Will the Quadrennial Energy Review Change Anything?

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Government surveyors recently unveiled a gargantuan, first-of-its-kind energy report.

Long story short: the nation’s infrastructure needs an upgrade.

But the Quadrennial Energy Review, a year-and-half, 22-agency effort has some skeptics wondering: Was it worth it?

Senate Energy and Natural Resources Committee Chairman Lisa Murkowski (R–Alaska) raised the question today during a hearing on the 347-page report. The problem with this type of endeavor, she said, is that “we see these good, strong, solid reports, but then there’s no follow-through.”

The first installment of the QER, released April 21, assesses the nation’s aging infrastructure. It reviews the state of millions of miles of pipelines and electric transmission and distribution lines, hundreds of thousands of miles of railroads, and hundreds of natural gas storage facilities and ports handling crude oil and refined petroleum products. It also identifies threats, risks and opportunities for U.S. climate and energy security.

Diana Furchtgott-Roth, a senior fellow at the Manhattan Institute for Policy Research, called the QER more of a “wish list.”

“It’s a roadmap to what the administration wants,” she said in an interview. “Anything coming out of the administration is by nature politically driven.”

Furchtgott-Roth served as chief economist of the Labor Department under President George H.W. Bush.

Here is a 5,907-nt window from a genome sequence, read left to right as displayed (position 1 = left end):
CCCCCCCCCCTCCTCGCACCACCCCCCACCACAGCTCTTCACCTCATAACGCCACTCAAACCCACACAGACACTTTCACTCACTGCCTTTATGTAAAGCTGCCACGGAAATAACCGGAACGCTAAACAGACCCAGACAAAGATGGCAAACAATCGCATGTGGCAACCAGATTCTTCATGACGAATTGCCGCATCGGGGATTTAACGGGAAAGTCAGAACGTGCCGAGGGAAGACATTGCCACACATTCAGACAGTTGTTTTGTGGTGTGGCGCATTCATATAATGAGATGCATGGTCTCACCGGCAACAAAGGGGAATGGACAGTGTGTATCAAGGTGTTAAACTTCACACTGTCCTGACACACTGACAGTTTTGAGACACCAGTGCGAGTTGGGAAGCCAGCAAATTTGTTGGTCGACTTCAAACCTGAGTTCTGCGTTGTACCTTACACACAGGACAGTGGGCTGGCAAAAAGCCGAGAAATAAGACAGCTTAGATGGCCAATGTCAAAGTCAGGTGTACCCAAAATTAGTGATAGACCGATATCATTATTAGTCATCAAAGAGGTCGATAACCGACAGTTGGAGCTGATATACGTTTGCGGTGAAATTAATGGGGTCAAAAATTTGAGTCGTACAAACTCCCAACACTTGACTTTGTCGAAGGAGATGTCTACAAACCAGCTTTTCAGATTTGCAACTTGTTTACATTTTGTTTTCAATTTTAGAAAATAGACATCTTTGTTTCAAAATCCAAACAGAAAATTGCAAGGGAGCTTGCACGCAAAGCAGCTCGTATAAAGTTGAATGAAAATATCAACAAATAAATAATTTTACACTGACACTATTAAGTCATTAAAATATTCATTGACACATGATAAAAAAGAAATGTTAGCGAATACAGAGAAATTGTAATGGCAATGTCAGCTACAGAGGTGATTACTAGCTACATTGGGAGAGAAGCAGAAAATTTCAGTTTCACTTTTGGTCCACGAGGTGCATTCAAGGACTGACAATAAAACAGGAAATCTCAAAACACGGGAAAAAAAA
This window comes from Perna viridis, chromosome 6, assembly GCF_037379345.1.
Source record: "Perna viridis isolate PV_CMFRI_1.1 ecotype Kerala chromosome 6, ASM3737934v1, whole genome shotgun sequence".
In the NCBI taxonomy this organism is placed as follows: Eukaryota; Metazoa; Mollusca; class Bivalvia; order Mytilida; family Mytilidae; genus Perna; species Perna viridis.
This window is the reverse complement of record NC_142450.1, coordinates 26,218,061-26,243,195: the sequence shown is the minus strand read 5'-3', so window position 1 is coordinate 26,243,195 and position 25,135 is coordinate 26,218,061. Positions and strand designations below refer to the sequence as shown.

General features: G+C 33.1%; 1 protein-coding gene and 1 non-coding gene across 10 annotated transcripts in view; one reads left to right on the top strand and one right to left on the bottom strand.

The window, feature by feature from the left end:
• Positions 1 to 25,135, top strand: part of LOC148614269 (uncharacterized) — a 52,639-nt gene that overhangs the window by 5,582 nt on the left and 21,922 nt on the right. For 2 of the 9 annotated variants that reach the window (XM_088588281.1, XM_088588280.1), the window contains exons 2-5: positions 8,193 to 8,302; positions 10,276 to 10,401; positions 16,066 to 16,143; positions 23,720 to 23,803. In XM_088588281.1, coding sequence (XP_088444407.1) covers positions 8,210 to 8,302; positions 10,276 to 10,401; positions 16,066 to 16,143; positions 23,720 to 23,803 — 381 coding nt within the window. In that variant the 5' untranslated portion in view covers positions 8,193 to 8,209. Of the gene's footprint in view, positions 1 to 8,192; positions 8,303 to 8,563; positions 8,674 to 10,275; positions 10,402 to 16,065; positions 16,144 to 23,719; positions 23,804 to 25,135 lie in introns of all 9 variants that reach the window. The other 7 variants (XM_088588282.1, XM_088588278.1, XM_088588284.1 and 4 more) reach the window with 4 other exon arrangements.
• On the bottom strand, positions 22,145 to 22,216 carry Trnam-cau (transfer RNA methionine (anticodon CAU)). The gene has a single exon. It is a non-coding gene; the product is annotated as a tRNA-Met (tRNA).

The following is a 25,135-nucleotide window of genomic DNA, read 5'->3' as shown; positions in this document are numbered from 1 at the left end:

“No doubt there is some useful data, but U.S. energy policy, in my view, unless fuel prices are high, is largely driven by big-money campaign donations,” Lee Lane, a fellow at the conservative think tank Hudson Institute, said in an email. “Which ideology and which rent-seekers are in favor with the White House can, of course, make a fairly big difference. But we don’t need the QER to know that.”

Nevertheless, the report does serve a worthwhile purpose, according to Margot Anderson, who heads the Energy Project at the Bipartisan Policy Center.

“Of course there are going to be things that reflect what the administration would like to get done,” she said, adding that the QER was “relevant” and a “good platform for a more reasonable debate.”

The idea to have regular reviews of national energy policy “is even older than the Department of Energy,” said White House Science Adviser John Holdren, who co-chaired the QER task force, at a public meeting last year. But congressional attempts to mandate such reports had previously failed, and the DOE’s own biennial report has limped along and missed its deadlines, according to Holdren. So as members of the President’s Council of Advisors on Science and Technology, Holdren and now Secretary of Energy Ernest Moniz led the working group that pushed the QER as its top priority in 2010.

The QER’s success as a roadmap largely depends on what legislation, if any, makes its way into law. It remains to be seen whether the QER can help bridge the gap between the White House and GOP lawmakers.

“In order to get anything implemented the administration has to work with Congress, and on energy they’re very far apart,” Furchtgott-Roth cautioned.

The QER is modeled after the Defense Department’s Quadrennial Defense Review, a document intended to provide an objective, fact-based calculation of modern defense threats and challenges. But in recent years its critics have grown, with many saying the QDR has strayed from its congressional intent.